habits, it’s no secret most of us could be doing a lot better. The fact is, we
have to do better.
According to a new survey of more than 77,000 Americans by the Centers for
Disease Control and Prevention, six in 10 adults are overweight or obese, 20
percent of Americans smoke, and a full third don’t engage in even one
leisure-time physical activity.
If you see yourself in these statistics, know that even small changes can
make a big difference in your health and how you feel. SUCCESS spoke to
Hilary Tindle, M.D., author of the new book Up: How Positive Outlook Can Transform Our Health and
Aging, to find out the simplest, biggest-bang-for-your-buck
ways to improve health, celebrate more birthdays and feel great year after
Why not get started on these healthy tips right away?
1. Believe you can.
It may sound like a simplistic mantra fit for a bumper sticker, but it’s the
perfect place to start and maybe the most important piece of the get-healthy
puzzle. After all, optimism is just the expectation that good things will happen
in the future—and they will.
“Staying motivated and working toward a health goal entails believing on some
level that it’s possible,” says Tindle, an assistant professor at the University
of Pittsburgh School of Medicine. “In a study I published in the journal
Circulation, optimists were healthier on a number of important metrics
such as body mass index (BMI) and blood pressure, and after eight years of
follow-up, they also had a 16 percent lower risk of having a first heart attack
and a 30 percent lower risk of death from heart disease.”
What’s so special about optimism? “Our outlook affects our brain activity,
our decisions and our daily habits,” Tindle says. Optimists are more likely to
approach a new diet or exercise program with the assumption that they have a
good shot at achieving their goals, and they follow through accordingly.
One research study showed that optimists were also less likely than
pessimists to feel stressed out during the day, and chronic, daily stress is
health-harming: A pessimist’s reaction to, say, a minor traffic jam—anger,
dejection, strong irritation—triggers the “fight or flight” stress response of
inflammatory chemicals. They cause a whole host of negative effects, everything
from raised blood pressure to constricted breathing (and it happens pretty much
every time you have a negative thought!). Those less-than-pleasant situations we
find ourselves in throughout the day—like when that jerk cut you off on the
highway—may not be as jarring to the mind and body of an optimist: Hey,
everybody’s got somewhere to be.
Not a born optimist? Even small adjustments in attitude make a difference.
“One of the best ways to build hopefulness and confidence is to simply
remember past successes,” Tindle says. “Your own history is
concrete proof that you’ve met goals before and you can do so again.”
One tactic that works well for people who don’t go for “blind” optimism: Go
ahead and indulge your inclination to focus on what could go wrong, but don’t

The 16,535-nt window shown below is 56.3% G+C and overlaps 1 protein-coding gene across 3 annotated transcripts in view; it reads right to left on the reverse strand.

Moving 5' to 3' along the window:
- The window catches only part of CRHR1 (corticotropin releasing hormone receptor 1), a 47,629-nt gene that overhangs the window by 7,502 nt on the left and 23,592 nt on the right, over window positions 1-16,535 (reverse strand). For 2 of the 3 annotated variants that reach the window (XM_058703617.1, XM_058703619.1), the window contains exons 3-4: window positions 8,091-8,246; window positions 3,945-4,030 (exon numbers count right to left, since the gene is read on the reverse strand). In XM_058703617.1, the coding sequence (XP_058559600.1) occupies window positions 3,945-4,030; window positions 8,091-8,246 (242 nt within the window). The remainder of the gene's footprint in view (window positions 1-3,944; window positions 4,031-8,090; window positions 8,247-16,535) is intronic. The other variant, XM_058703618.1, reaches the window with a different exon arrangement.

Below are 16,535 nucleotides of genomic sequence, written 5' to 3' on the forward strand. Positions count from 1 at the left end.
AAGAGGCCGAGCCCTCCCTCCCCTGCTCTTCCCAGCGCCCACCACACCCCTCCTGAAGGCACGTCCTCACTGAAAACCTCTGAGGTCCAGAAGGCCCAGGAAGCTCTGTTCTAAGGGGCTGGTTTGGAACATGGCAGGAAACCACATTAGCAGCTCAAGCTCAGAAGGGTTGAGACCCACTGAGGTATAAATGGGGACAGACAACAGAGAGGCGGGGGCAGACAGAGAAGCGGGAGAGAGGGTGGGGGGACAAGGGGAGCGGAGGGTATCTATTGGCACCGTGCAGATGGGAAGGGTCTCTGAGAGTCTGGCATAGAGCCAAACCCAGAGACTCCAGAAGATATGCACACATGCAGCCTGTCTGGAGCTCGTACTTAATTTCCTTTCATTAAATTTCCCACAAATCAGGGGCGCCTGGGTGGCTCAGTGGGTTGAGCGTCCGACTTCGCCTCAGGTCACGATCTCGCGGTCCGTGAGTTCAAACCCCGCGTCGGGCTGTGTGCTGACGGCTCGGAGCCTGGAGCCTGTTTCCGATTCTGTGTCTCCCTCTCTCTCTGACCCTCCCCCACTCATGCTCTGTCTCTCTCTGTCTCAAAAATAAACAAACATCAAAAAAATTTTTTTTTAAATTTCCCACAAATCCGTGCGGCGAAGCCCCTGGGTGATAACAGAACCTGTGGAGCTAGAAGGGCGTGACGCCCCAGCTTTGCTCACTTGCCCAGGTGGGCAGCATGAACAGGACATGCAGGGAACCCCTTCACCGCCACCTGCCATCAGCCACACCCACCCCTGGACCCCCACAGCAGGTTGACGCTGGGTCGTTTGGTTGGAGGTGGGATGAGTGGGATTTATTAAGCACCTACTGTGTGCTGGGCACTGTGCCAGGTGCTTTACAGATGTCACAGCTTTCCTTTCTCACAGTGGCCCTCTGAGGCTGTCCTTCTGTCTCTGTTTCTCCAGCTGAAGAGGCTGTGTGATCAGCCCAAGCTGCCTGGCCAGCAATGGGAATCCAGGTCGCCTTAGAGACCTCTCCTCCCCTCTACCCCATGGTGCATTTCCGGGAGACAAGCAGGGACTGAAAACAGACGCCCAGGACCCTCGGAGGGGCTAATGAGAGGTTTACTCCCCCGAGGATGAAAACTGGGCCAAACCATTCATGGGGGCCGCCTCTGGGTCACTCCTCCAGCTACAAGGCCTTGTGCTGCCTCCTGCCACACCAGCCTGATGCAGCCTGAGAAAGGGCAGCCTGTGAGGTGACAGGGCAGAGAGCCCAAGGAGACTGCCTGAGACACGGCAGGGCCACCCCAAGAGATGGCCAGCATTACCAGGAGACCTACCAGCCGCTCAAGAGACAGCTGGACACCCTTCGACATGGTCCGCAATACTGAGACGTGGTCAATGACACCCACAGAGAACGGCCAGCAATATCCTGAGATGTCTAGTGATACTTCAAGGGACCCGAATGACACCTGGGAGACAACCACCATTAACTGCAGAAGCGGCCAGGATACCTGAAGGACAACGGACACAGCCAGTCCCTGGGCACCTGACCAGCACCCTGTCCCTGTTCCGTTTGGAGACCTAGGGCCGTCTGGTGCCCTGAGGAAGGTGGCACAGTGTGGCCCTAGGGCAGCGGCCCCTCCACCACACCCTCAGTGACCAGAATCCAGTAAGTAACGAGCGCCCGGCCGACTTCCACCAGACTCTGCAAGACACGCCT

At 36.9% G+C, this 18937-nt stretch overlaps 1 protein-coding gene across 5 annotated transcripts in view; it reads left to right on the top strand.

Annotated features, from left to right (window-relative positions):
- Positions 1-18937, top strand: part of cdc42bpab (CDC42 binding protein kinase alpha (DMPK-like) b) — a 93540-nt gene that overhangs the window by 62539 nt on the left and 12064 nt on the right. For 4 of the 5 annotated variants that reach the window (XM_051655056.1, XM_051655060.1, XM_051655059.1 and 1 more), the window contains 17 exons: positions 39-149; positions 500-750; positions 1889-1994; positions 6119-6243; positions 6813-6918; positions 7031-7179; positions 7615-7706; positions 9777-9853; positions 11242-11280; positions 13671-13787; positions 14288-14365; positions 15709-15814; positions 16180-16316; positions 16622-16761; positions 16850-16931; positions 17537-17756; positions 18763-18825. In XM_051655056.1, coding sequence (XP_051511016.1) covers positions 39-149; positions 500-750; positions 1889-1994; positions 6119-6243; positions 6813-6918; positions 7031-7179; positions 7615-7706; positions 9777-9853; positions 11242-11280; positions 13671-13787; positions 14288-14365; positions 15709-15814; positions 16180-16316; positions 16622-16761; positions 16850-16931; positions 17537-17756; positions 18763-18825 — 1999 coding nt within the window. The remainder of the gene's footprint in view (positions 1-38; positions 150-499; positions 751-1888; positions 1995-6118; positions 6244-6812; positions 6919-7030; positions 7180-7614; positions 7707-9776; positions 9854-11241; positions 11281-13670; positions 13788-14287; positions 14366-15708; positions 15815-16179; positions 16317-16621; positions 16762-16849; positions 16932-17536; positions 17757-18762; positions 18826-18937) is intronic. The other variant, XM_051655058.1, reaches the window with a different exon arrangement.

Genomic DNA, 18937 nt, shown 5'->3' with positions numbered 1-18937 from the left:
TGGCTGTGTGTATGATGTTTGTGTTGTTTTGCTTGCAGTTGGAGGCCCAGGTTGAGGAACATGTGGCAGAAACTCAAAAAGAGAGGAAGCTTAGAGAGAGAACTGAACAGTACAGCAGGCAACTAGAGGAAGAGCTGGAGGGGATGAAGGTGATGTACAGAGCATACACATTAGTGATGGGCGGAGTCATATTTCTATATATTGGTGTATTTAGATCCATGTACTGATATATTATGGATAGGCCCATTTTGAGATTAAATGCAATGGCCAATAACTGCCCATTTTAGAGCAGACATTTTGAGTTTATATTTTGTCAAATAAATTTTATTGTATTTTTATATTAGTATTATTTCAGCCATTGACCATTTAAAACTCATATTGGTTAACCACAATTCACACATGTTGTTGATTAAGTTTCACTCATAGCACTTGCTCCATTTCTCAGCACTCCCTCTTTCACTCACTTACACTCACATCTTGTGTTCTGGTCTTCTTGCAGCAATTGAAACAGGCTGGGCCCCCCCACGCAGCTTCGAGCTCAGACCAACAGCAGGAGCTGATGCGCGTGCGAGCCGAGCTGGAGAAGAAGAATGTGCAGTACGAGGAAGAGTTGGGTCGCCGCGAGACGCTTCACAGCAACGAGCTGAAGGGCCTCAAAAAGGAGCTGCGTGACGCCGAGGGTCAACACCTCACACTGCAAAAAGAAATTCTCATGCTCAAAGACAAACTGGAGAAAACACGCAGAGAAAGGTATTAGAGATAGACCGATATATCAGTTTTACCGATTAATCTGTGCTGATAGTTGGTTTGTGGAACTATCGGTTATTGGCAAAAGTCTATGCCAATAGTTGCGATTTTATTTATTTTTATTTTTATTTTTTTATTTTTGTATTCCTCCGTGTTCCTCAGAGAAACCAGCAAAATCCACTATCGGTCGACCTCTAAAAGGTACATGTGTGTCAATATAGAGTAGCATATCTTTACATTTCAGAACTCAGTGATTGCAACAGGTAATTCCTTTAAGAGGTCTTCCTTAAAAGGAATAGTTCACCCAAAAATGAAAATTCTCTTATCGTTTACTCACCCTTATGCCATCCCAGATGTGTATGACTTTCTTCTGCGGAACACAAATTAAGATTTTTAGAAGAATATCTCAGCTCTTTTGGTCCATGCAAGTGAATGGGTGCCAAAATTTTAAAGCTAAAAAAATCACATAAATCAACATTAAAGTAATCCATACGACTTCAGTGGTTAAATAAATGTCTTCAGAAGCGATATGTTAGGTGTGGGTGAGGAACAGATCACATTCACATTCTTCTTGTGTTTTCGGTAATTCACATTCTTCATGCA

stop there--plan to avoid those very pitfalls so you will succeed.
Once you train your brain to look on the bright side,
you can reshape neural pathways to help keep you thinking along those lines.
2. Sleep your way slimmer.
Believe it or not, lying in bed for eight hours can help
you lose weight. When your body catches zzz’s and recharges, so does your
pancreas, the organ that calibrates insulin output, which affects weight.
“In one recent study where healthy people slept an average of only four hours
a night for six days, their metabolic profiles changed to look like older people
with pre-diabetes,” Tindle says. “They couldn’t clear blood sugar as quickly and
had one-third less insulin in their blood than normal.”
In that study, a “tired” pancreas couldn’t do its job well without adequate
rest, ultimately resulting in an 8 percent drop in metabolism, a dip that could
translate into 10 pounds of weight gain a year. The pancreas—along with the
stomach—also makes ghrelin, our hunger hormone, and studies show that sleep
deprivation spikes levels of ghrelin.
The feeling that you’re always hungry after a bad night’s sleep? It’s
3. Wake up to a leaner diet.
Even if you clock eight hours of sleep a night, you might still feel drowsy
if your daily diet looks like the Burger King drive-through menu. A new study
published by the journal Sleep found that people who ate a high-fat
diet—fried foods, full-fat dairy, meats and pastries—felt sleepier during the
day than those who didn’t indulge. Researchers aren’t sure why, but it may be
related to fat’s ability to increase inflammatory substances that signal your
body it’s time to go night-night.
A bonus benefit of eating lighter fare: Fat has more calories per gram than
either protein or carbs, so you’ll lower your calorie intake and slim down as
well. To increase alertness, nosh on carbs instead, which the
study found boosted alertness. Just make sure your carbs are whole–grain
picks such as whole-wheat crackers, air-popped popcorn (no butter!), veggies and
in these foods fills you on fewer calories and keeps blood sugar levels and
Refined carbs such as white-flour crackers, white pasta, white bread and
anything sugary will spike blood sugar levels and then cause you to crash and
4. Stop the train of runaway thoughts.
Stress is part of life,
but if it’s not managed, it can wreak havoc on your body and mental state.
Target the kind of stress that’s unproductive. Don’t worry about things
that may not even be true or might never come to pass—these figments of
our imagination are called “cognitive distortions,” and they can pop up anytime,
“Let’s say you’re at a work party. You wave to your boss across the room, and
he glances at you but doesn’t respond,” Tindle says. “Your first reaction might
be, He’s mad at me, which is a cognitive distortion—it’s jumping to a
conclusion. Then you might go one step further and think, He doesn’t like
me…. Lots of people don’t like me—that’s a cognitive distortion, too,